- Fails to meet the individual health requirements of residents
- Does not incorporate seasonal and local foods
Beyond the quality of the food itself, residents have better outcomes when they have autonomy in their own food choices. It’s important that those eating have a say in what they choose to eat. Even factors like serving portions, the way the food is presented, dishes and tableware, and the number of dining companions can impact a person’s ability to enjoy their meals.
The Dangers of Poor Quality Food for Nursing Home Residents
A research study conducted across 38 nursing homes found a strong link between better food and enhanced quality of life in residents. Poor quality food can lead to adverse consequences like malnutrition, dehydration, lack of appetite, aversion to food, and a variety of serious health complications that accompany these problems.
Family members of nursing home residents can help advocate for their loved ones on this matter. Start by asking your loved one what they ate that day, and make notes of the foods they mention, how often they seem to eat, and what their dining experience is like. Pay attention to their weight and skin tone. If you notice any troubling trends, ask to speak to the nursing home staff member responsible for food and dining. There may be alternate choices available upon request. If you continue to see problems, you may need to look for outside help.
3. Lack of Social Interaction
A high number of nursing home residents complain that they are socially isolated or lonely. A 2020 study on loneliness and isolation in nursing homes found that 22% to 42% of residents suffered “severe loneliness.” This is a very concerning statistic when compared to the rate of severe loneliness among community-dwelling adults of a similar population—just 10%.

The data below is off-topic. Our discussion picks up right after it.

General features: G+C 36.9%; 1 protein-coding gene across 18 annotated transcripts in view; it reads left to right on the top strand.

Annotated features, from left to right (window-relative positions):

There is no doubt that consistent, meaningful social interactions improve the health of nursing home residents. Research has found that social isolation is associated with a 50% increased risk of dementia and a 32% increased risk of stroke.
Nursing homes have a responsibility to provide activities that keep residents active, emotionally stimulated, and socially engaged.
The Dangers of Social Isolation
Loneliness and social isolation have been linked to multiple damaging consequences, including:
- Depression and anxiety
- Risk of substance abuse
- Suicidal thoughts
- Elevated blood pressure
- Worsening or development of dementia
- Worsening of Alzheimer’s disease
- Recurrent stroke
- Aggressive behaviors
- More frequent hospitalizations
The best thing you can do to help your loved one avoid the effects of loneliness is to spend time with them. When you can’t be there, encourage them to participate in group activities, try new hobbies, and make friends with fellow residents.
What To Do if You Suspect Mistreatment at a Chicago Nursing Home
The common complaints listed above can turn into injuries and rapidly worsening health. If you suspect a resident is being mistreated in a nursing home, make a report to the proper authorities and schedule a consultation session with a nursing home abuse attorney.
The City of Chicago advises residents to contact the following departments to report suspected elder abuse or neglect:
- Chicago Department of Family & Support Services – 312.744.4016
- Illinois Department on Aging Help Line – 1.866.800.1409
You can also file a health care complaint against a Chicago nursing home with the Illinois Department of Public Health. This can be done by phone by calling the Central Complaint Registry Hotline at 800-252-4343. Options to file a complaint by mail, fax, or email are also available.
Finally, contact a reputable Chicago nursing home abuse attorney to learn more about your loved one’s rights as a nursing home resident. At Thomas Law Offices, we provide free, no-obligation case evaluations to inform families of their legal options. If your loved one suffered an injury due to a slow response time, poor quality food, or social isolation, your family may be entitled to help hold the facility accountable for negligence. Contact our law firm to learn more today.